As markets get more efficient, however, the spread between the sale price of a foreclosure property and its ultimate resale price will tend to narrow. Foreclosures are certainly still well worth your time – but you will usually have no competitive advantage in foreclosures vs. other investors. Your best deals will come from your own grassroots marketing in your targeted neighborhoods, not from publicly announced foreclosure auctions!
Condemned properties. If you have a good deal of capital at hand, you may be able to find an occasional gem among condemned properties. Of course, these properties are condemned for a reason: Expect the needed repairs to be substantial, and potentially time-consuming. If they were easy, the existing owner would presumably take care of it himself!
For these deals to work, you need to have some good, experienced contractors in your pocket, and you need to negotiate a very steep discount on the purchase price. This is no time to feel sorry for the seller. Offer a fair price, but you need to count the costs of anticipated repairs very carefully – and err on the side of caution. Unless the reason for the condemnation is well defined and easily fixed, a bad bid on one of these can really cause you to lose your shirt!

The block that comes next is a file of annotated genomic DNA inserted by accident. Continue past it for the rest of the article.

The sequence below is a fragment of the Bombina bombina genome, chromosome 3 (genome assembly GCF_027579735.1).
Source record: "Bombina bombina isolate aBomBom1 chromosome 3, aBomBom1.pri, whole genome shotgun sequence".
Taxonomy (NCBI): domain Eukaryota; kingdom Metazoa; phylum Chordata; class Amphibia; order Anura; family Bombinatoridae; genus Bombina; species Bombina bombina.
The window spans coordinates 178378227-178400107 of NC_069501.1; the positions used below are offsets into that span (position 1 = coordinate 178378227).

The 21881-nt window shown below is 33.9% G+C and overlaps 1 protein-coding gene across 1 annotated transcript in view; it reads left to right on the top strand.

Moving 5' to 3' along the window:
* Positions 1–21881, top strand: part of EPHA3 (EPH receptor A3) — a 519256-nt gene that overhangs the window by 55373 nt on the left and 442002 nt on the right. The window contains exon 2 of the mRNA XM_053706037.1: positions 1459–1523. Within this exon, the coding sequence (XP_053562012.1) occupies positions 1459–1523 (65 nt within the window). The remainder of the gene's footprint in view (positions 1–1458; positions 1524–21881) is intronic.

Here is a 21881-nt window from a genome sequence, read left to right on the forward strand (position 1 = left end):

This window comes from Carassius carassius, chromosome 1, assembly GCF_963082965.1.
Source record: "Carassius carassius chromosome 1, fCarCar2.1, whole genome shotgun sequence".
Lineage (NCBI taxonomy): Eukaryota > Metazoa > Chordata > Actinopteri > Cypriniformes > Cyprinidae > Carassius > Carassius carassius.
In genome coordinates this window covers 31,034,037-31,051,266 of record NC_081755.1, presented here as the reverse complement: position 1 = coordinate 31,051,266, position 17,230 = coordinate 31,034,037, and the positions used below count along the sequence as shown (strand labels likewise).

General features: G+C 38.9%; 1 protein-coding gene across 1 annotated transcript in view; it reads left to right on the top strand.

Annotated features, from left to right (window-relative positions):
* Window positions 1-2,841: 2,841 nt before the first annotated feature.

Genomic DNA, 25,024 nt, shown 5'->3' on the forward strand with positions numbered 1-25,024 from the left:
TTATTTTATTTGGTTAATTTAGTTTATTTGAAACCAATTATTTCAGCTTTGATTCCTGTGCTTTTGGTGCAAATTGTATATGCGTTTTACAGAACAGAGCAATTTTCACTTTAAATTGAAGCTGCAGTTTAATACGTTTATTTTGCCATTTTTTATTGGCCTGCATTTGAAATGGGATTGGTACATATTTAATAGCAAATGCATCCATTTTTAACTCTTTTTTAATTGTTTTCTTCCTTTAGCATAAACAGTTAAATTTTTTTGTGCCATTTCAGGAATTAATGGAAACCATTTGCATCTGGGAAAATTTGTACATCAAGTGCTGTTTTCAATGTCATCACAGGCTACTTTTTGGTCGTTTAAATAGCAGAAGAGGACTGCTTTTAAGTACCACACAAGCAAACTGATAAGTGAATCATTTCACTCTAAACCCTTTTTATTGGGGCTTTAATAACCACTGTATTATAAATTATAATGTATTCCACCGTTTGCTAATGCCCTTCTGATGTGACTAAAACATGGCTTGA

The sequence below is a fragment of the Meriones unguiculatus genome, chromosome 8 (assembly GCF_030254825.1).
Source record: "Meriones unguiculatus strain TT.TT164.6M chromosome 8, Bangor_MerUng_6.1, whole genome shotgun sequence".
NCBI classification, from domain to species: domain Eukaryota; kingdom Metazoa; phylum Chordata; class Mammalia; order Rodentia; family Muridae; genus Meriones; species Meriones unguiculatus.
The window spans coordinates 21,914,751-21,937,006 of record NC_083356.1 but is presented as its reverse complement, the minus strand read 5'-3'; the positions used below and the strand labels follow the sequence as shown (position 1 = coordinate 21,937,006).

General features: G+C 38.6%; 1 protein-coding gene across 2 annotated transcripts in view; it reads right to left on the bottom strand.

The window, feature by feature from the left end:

Probate properties. This is a frequently overlooked market for real estate investors. When someone dies, all their assets are transferred to an “estate,” and then the courts oversee the dissolution of the estate. Creditors get a chance to file claims, as do heirs. The courts then take the available assets and liquidate them to pay off creditors. The heirs get what’s left, according to the terms of the will, or according to intestate laws if there is no will.
Unless the probate attorneys decide to transfer the house to a relative, they will usually try to sell the house or any other real estate properties to pay estate taxes, creditors, attorney’s fees, and the like. Occasionally, investors can find a very good property that needs a little TLC from a probate situation.
The attorneys in probate are not real estate experts and don’t want to be. Usually, neither are the heirs. Often they just want the issue behind them.